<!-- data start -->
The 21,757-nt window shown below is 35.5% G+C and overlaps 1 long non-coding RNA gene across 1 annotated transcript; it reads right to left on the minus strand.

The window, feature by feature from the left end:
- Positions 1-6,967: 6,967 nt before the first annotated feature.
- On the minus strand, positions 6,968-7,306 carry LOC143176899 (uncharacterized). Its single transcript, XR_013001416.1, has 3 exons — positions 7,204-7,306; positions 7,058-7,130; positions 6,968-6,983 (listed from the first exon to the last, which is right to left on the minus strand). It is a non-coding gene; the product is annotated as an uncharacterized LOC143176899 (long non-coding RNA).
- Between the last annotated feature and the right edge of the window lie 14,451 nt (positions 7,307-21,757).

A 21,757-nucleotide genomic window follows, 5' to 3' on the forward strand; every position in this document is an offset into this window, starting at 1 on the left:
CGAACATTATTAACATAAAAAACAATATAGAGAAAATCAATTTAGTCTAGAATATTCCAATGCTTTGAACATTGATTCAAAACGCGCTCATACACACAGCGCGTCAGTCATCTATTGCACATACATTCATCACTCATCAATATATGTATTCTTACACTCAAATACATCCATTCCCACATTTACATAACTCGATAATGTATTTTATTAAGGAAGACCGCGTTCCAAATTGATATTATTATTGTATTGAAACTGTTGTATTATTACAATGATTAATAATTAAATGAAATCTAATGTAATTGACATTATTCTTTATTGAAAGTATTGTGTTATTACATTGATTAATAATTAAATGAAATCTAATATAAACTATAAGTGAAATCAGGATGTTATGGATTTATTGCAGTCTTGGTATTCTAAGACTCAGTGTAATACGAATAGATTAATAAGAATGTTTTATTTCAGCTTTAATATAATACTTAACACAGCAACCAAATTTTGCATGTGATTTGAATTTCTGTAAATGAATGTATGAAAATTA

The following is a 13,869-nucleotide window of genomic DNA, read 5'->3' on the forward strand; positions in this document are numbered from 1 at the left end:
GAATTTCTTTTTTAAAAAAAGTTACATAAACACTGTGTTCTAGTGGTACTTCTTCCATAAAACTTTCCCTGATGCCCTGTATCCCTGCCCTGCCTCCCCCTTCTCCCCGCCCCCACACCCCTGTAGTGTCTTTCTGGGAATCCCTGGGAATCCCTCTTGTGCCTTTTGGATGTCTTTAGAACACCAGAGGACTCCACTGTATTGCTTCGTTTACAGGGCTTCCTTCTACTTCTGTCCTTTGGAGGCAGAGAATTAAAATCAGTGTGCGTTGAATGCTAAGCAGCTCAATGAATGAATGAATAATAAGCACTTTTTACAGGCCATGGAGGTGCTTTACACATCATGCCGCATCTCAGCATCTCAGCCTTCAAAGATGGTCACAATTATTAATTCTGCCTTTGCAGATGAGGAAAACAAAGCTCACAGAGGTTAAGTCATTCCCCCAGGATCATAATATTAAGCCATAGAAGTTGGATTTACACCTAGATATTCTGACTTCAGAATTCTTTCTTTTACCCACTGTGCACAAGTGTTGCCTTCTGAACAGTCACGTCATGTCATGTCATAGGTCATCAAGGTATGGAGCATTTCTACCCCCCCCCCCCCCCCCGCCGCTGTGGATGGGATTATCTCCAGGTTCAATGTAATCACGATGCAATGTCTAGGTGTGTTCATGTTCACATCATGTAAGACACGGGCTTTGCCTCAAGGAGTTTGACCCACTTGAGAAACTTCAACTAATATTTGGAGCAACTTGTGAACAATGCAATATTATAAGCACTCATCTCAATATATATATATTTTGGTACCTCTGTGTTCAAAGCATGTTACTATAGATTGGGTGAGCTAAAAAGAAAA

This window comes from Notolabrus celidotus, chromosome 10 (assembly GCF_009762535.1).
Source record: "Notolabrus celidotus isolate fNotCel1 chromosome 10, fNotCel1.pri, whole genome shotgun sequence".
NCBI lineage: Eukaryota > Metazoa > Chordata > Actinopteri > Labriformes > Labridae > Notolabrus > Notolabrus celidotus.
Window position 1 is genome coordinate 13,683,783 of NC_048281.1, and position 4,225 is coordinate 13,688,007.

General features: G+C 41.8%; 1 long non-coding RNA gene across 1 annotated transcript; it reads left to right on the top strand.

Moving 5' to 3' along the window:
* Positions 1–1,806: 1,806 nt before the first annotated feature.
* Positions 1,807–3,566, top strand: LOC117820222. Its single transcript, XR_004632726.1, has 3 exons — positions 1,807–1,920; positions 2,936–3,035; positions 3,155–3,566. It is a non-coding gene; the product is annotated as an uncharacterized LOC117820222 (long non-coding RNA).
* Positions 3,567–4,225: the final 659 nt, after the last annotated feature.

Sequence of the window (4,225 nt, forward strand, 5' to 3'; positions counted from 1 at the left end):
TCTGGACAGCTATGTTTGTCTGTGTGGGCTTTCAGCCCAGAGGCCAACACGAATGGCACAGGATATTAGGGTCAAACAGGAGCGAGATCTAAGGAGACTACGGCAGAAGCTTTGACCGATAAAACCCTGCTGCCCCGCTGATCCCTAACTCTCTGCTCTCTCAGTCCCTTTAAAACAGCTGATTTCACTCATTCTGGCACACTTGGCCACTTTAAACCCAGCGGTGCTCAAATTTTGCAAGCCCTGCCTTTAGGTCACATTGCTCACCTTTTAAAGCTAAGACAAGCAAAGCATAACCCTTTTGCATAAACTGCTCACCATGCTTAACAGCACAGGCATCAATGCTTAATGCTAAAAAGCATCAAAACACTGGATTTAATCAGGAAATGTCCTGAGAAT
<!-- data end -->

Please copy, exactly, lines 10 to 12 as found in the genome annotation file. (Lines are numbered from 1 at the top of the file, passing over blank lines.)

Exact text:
This window comes from Notolabrus celidotus, chromosome 10 (assembly GCF_009762535.1).
Source record: "Notolabrus celidotus isolate fNotCel1 chromosome 10, fNotCel1.pri, whole genome shotgun sequence".
NCBI lineage: Eukaryota > Metazoa > Chordata > Actinopteri > Labriformes > Labridae > Notolabrus > Notolabrus celidotus.